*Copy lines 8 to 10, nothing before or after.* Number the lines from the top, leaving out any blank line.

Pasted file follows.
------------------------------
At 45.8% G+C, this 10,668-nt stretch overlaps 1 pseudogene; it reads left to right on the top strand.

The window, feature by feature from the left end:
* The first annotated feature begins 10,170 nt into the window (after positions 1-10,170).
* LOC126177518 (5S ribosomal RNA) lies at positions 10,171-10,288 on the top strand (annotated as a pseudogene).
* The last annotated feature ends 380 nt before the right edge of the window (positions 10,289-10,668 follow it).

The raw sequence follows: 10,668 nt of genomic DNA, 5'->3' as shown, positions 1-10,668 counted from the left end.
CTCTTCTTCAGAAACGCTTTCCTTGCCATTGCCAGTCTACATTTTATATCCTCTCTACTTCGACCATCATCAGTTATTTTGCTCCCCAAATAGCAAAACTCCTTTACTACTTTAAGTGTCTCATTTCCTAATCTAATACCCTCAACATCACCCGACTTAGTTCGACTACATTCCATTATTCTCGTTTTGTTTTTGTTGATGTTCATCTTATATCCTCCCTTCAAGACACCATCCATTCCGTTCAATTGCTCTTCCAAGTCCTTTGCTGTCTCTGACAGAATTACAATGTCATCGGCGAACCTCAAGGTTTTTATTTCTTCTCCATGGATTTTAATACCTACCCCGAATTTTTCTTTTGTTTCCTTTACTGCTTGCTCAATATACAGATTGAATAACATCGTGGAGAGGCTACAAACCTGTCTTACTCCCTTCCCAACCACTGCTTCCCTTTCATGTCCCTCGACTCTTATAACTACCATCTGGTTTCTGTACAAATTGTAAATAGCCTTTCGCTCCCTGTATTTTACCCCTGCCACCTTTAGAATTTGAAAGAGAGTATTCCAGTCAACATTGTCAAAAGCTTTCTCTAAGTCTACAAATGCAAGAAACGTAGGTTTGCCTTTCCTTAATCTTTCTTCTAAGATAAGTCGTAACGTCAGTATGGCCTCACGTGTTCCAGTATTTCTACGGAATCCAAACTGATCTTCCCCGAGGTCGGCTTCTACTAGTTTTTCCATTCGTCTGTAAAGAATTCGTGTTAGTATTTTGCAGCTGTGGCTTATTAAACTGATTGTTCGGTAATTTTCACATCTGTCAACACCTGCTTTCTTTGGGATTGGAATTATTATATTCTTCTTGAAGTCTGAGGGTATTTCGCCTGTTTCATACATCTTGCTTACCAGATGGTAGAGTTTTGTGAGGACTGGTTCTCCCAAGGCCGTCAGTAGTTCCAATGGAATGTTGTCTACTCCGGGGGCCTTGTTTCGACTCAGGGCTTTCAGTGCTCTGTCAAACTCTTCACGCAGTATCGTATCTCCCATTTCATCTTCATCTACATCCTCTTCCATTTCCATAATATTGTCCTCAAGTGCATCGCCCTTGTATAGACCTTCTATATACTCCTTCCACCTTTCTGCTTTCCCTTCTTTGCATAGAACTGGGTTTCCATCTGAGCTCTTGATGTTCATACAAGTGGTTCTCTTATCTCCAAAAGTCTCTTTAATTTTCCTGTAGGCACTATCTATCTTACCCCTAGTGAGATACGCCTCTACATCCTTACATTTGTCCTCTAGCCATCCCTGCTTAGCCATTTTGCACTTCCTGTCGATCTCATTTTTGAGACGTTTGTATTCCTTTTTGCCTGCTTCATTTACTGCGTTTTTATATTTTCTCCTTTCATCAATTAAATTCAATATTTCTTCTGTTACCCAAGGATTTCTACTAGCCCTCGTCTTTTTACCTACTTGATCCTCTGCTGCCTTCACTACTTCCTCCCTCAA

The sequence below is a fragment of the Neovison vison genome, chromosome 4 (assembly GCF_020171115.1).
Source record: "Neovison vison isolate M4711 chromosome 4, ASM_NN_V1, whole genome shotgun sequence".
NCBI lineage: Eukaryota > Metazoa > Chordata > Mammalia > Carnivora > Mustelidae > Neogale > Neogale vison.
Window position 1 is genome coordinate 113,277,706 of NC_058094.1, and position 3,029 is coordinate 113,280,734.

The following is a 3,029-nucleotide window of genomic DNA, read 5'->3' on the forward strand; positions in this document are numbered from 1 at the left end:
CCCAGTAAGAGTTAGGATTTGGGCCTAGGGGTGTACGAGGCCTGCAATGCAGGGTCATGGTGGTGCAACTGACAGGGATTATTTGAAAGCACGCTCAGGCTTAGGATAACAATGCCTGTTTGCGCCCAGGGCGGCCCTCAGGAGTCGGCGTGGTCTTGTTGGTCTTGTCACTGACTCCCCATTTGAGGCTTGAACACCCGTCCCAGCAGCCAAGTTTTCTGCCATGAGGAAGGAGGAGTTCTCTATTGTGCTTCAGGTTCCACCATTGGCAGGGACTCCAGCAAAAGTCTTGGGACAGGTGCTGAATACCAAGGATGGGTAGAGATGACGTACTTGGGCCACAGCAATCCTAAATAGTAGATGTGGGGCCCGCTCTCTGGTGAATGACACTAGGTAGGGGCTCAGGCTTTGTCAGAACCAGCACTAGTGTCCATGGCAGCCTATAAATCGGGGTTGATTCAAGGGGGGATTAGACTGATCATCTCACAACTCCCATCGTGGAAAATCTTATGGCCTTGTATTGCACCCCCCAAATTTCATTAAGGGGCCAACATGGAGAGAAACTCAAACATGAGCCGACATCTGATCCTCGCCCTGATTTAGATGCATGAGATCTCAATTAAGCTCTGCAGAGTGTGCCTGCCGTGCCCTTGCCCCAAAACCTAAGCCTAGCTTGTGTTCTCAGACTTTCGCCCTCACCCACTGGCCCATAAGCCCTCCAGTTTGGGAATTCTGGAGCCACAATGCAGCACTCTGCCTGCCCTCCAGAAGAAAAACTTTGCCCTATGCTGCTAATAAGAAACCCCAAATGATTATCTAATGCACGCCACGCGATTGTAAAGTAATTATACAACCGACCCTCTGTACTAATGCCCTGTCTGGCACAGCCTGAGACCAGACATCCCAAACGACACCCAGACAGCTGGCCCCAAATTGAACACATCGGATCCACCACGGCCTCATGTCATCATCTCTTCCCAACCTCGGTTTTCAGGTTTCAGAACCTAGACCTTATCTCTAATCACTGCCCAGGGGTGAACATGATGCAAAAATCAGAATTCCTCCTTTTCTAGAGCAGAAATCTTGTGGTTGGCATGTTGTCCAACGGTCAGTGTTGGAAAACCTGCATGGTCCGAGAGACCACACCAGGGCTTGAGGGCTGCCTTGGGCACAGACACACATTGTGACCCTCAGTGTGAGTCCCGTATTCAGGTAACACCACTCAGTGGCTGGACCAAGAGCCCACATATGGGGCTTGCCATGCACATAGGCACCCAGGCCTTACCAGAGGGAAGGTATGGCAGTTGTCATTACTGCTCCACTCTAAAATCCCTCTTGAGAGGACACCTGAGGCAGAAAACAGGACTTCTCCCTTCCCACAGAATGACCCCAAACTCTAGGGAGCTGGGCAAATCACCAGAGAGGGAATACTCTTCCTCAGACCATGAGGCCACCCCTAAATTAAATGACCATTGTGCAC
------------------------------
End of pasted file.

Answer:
The sequence below is a fragment of the Neovison vison genome, chromosome 4 (assembly GCF_020171115.1).
Source record: "Neovison vison isolate M4711 chromosome 4, ASM_NN_V1, whole genome shotgun sequence".
NCBI lineage: Eukaryota > Metazoa > Chordata > Mammalia > Carnivora > Mustelidae > Neogale > Neogale vison.